Evaluation of the repertory

Dating and function

Comments on Hand B’s last entries




General Index of music editions
by first line
   by composer


Other editions and papers on this site:

Copenhagen Chansonnier

Complete Works of Gilles Mureau

Amiens MS 162 D

Sacred music of the 15th century

Peter Woetmann Christoffersen

Papers on

Basiron’s chansons
Busnoys & scibes PDF
Chansons in Fa-clefs
Chansoner på nettet
Fede, Works
Dulot’s Ave Maria
Open access 15th c.
MS Florence 2794


The Uppsala chansonnier MS 76a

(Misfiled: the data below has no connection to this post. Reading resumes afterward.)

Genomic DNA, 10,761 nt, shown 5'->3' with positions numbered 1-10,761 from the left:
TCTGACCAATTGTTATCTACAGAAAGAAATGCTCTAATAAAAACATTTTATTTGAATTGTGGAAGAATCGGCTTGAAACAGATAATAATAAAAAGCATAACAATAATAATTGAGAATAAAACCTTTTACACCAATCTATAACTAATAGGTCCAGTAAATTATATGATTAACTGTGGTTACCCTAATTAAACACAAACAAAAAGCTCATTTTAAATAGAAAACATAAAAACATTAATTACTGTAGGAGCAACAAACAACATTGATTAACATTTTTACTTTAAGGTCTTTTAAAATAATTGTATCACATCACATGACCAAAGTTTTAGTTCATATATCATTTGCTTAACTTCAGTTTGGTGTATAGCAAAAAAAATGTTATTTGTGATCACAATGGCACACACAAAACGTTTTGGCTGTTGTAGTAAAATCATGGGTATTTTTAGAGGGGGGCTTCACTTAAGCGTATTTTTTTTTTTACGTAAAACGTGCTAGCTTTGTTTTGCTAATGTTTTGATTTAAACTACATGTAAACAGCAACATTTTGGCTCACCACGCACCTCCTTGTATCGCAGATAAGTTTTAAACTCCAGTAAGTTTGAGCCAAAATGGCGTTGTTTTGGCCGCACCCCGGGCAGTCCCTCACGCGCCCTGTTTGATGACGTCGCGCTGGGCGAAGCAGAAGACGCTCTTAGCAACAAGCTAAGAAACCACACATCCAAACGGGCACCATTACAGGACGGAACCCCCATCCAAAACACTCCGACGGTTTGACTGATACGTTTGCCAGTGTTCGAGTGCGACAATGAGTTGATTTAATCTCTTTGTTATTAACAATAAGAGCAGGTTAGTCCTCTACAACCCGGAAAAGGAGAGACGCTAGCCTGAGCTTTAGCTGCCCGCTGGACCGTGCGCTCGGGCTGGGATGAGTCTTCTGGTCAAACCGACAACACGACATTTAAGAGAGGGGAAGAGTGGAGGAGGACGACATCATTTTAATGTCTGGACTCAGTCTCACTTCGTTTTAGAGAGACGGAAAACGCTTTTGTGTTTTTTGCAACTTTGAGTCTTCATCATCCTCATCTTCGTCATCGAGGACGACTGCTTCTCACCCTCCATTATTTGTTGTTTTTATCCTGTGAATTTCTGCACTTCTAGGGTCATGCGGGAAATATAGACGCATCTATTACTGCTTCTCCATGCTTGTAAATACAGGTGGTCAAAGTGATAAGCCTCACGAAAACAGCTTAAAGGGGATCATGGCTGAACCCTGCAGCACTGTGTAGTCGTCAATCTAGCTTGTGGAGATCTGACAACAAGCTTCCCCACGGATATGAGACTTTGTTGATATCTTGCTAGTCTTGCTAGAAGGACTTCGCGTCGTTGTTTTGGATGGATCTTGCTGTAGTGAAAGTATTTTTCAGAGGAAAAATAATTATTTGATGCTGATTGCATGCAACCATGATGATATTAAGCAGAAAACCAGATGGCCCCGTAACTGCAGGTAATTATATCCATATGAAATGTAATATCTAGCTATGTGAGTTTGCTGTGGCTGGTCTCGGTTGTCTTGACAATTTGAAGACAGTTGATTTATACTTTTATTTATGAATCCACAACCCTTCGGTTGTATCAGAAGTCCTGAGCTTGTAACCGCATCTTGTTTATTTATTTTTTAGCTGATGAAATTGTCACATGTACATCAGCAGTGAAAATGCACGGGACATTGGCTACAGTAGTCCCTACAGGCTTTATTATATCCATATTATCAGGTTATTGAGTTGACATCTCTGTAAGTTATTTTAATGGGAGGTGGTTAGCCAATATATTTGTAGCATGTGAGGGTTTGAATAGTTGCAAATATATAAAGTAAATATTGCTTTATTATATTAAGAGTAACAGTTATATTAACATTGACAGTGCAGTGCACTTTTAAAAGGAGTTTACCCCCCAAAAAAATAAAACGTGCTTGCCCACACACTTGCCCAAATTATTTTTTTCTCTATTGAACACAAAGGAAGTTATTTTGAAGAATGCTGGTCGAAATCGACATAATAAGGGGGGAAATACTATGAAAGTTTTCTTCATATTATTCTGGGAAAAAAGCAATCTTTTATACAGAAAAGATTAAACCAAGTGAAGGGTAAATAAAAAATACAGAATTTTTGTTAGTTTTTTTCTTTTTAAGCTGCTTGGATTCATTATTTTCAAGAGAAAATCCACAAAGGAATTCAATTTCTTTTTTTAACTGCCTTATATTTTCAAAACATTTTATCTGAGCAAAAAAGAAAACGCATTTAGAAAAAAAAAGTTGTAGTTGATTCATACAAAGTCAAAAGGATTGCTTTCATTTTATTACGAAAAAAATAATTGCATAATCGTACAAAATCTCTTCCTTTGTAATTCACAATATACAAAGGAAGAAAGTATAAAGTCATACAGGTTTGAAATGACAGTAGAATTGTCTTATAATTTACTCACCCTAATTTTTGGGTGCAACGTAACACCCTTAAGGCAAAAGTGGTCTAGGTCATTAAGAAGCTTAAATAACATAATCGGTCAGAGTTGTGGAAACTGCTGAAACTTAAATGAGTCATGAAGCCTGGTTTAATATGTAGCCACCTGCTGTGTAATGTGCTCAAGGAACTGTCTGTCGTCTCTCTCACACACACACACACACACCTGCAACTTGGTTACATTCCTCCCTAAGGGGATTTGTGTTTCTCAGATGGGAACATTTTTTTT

The handwritten catalogue of Uppsala University Library Vokalmusik i Handskrift (A. Lagerberg, 1880s) describes Vol. 76a as “Liber Carminum Gallicorum cum notis musicis”. The fact that the manuscript is mentioned here tells us that it has been in the possession of the library for at least the last hundred years. There are no records of how the manuscript came to Sweden. It is however conceivable that, like so many other treasures in Swedish libraries, it is from the “golden age of Swedish library history” in the seventeenth century, when Swedish armies sent home book collections in wagonloads as the spoils of war to the newly-established library in Uppsala and to the private libraries of the King and the aristocracy. At the beginning of the seventeenth century Sweden, under Gustav II Adolf, expanded along the Baltic coast; and in 1630 Protestant Sweden plunged into the Thirty Years’ War against the imperial Catholic armies. Before long Sweden had secured supremacy in the northern and central parts of Germany. Everywhere libraries were confiscated and sent home; the book collections of the Jesuit colleges, with their international orientation, were a favourite target. Book collections were fetched from southern Germany too, and in the last years of the war a number of Bohemian and Moravian monastery libraries were confiscated. In 1648, when Prague fell, the great book collection of the Bohemian King could be added to the book treasures already conquered. From Prague came, among many other things, the famous Codex argenteus of the sixth century to Sweden, where it is now in the University Library in Uppsala.